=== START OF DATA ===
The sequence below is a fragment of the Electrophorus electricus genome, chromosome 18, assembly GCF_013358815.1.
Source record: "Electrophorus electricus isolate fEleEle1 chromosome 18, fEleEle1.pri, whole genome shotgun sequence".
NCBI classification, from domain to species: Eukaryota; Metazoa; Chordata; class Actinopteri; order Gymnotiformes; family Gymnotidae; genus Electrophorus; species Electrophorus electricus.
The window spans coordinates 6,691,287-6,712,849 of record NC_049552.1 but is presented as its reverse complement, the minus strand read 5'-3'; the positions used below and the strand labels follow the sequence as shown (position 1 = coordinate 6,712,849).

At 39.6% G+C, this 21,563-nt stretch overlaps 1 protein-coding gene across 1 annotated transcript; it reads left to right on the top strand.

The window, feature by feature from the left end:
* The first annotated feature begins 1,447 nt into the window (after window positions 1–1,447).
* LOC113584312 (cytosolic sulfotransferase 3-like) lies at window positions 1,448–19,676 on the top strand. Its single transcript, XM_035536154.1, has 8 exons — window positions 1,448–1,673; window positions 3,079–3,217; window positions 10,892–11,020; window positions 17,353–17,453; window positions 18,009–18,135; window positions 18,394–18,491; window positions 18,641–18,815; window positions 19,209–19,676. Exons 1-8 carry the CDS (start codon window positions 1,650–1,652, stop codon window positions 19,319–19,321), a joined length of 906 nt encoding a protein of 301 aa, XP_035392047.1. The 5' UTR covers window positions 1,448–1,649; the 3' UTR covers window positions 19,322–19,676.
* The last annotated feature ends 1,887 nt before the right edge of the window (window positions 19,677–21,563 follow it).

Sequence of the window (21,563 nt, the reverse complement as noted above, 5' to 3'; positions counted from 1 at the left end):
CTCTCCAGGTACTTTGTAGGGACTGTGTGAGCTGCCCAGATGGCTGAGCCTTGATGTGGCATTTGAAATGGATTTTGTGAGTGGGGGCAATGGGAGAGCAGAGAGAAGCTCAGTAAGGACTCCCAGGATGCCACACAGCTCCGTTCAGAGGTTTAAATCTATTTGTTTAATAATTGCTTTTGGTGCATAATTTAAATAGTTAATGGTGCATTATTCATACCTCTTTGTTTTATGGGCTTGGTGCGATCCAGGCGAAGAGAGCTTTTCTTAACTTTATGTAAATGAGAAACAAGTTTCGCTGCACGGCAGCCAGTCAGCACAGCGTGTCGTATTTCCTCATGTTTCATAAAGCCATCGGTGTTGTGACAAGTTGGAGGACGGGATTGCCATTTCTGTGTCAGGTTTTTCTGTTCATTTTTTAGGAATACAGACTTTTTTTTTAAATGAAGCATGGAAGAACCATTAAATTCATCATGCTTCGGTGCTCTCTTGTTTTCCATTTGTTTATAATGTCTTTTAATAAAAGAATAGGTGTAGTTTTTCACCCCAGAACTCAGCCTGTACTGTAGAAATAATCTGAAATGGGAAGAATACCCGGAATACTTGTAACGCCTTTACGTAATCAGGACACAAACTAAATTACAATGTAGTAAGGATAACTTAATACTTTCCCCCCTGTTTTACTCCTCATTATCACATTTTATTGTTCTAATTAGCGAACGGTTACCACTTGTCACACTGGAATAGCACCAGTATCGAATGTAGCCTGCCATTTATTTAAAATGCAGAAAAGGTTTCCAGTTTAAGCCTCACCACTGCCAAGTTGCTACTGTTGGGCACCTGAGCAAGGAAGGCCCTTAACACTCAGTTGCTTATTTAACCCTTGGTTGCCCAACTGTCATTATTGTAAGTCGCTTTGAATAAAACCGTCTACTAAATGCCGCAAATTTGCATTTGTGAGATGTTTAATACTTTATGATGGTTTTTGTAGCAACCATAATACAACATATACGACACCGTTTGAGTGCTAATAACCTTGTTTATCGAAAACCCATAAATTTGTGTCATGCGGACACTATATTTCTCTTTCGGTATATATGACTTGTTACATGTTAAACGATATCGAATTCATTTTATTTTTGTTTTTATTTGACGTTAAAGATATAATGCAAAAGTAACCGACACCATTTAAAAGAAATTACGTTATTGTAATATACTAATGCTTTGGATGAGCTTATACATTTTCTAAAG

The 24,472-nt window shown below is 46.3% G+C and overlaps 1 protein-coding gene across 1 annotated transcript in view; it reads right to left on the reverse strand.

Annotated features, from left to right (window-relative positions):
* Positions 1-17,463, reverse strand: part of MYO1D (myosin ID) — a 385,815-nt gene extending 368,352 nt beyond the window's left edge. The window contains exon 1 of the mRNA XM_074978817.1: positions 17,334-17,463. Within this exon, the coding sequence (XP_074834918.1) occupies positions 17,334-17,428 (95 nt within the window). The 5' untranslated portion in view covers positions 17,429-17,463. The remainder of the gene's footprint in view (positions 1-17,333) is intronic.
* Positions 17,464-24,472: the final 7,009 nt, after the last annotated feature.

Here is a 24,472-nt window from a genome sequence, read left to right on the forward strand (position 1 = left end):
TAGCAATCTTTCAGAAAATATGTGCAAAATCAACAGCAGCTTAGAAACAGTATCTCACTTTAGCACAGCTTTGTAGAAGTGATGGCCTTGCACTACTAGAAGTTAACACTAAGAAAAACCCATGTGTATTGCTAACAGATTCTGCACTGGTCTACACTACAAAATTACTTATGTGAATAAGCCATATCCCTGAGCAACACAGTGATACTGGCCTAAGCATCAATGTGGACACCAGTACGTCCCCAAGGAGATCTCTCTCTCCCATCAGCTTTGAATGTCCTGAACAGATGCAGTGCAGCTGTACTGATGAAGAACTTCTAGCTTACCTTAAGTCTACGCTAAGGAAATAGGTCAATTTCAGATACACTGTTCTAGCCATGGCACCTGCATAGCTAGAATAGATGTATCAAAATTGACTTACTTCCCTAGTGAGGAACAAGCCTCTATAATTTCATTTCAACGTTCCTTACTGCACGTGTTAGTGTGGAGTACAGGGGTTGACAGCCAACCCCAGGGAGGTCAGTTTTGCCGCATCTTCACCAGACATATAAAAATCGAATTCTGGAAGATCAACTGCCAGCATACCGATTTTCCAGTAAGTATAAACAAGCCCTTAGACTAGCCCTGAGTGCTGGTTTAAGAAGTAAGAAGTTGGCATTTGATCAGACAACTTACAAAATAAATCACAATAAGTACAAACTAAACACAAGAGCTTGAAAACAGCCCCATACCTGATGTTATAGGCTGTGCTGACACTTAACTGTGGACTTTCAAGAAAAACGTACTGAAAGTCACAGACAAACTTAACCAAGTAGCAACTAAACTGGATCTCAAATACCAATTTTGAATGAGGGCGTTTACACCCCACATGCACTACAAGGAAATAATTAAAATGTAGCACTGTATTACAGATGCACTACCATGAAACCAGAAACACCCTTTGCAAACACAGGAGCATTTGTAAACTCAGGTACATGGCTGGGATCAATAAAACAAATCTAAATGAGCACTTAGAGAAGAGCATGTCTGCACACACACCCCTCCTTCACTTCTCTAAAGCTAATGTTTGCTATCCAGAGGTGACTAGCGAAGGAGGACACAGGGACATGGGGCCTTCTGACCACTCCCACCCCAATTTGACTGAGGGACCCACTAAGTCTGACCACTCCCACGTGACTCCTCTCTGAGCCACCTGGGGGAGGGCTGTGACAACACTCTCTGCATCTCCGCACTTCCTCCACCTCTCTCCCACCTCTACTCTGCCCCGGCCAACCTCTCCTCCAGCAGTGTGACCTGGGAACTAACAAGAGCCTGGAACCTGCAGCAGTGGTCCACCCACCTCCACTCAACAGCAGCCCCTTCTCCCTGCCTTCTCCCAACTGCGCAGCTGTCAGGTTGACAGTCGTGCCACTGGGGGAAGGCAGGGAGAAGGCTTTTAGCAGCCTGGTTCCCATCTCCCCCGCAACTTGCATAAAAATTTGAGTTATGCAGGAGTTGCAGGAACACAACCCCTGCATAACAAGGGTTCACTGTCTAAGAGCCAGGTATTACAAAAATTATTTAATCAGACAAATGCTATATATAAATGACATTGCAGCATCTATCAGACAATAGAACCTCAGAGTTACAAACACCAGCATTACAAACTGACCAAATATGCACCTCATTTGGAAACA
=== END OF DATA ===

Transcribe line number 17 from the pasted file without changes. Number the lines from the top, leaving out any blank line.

TAGCAATCTTTCAGAAAATATGTGCAAAATCAACAGCAGCTTAGAAACAGTATCTCACTTTAGCACAGCTTTGTAGAAGTGATGGCCTTGCACTACTAGAAGTTAACACTAAGAAAAACCCATGTGTATTGCTAACAGATTCTGCACTGGTCTACACTACAAAATTACTTATGTGAATAAGCCATATCCCTGAGCAACACAGTGATACTGGCCTAAGCATCAATGTGGACACCAGTACGTCCCCAAGGAGATCTCTCTCTCCCATCAGCTTTGAATGTCCTGAACAGATGCAGTGCAGCTGTACTGATGAAGAACTTCTAGCTTACCTTAAGTCTACGCTAAGGAAATAGGTCAATTTCAGATACACTGTTCTAGCCATGGCACCTGCATAGCTAGAATAGATGTATCAAAATTGACTTACTTCCCTAGTGAGGAACAAGCCTCTATAATTTCATTTCAACGTTCCTTACTGCACGTGTTAGTGTGGAGTACAGGGGTTGACAGCCAACCCCAGGGAGGTCAGTTTTGCCGCATCTTCACCAGACATATAAAAATCGAATTCTGGAAGATCAACTGCCAGCATACCGATTTTCCAGTAAGTATAAACAAGCCCTTAGACTAGCCCTGAGTGCTGGTTTAAGAAGTAAGAAGTTGGCATTTGATCAGACAACTTACAAAATAAATCACAATAAGTACAAACTAAACACAAGAGCTTGAAAACAGCCCCATACCTGATGTTATAGGCTGTGCTGACACTTAACTGTGGACTTTCAAGAAAAACGTACTGAAAGTCACAGACAAACTTAACCAAGTAGCAACTAAACTGGATCTCAAATACCAATTTTGAATGAGGGCGTTTACACCCCACATGCACTACAAGGAAATAATTAAAATGTAGCACTGTATTACAGATGCACTACCATGAAACCAGAAACACCCTTTGCAAACACAGGAGCATTTGTAAACTCAGGTACATGGCTGGGATCAATAAAACAAATCTAAATGAGCACTTAGAGAAGAGCATGTCTGCACACACACCCCTCCTTCACTTCTCTAAAGCTAATGTTTGCTATCCAGAGGTGACTAGCGAAGGAGGACACAGGGACATGGGGCCTTCTGACCACTCCCACCCCAATTTGACTGAGGGACCCACTAAGTCTGACCACTCCCACGTGACTCCTCTCTGAGCCACCTGGGGGAGGGCTGTGACAACACTCTCTGCATCTCCGCACTTCCTCCACCTCTCTCCCACCTCTACTCTGCCCCGGCCAACCTCTCCTCCAGCAGTGTGACCTGGGAACTAACAAGAGCCTGGAACCTGCAGCAGTGGTCCACCCACCTCCACTCAACAGCAGCCCCTTCTCCCTGCCTTCTCCCAACTGCGCAGCTGTCAGGTTGACAGTCGTGCCACTGGGGGAAGGCAGGGAGAAGGCTTTTAGCAGCCTGGTTCCCATCTCCCCCGCAACTTGCATAAAAATTTGAGTTATGCAGGAGTTGCAGGAACACAACCCCTGCATAACAAGGGTTCACTGTCTAAGAGCCAGGTATTACAAAAATTATTTAATCAGACAAATGCTATATATAAATGACATTGCAGCATCTATCAGACAATAGAACCTCAGAGTTACAAACACCAGCATTACAAACTGACCAAATATGCACCTCATTTGGAAACA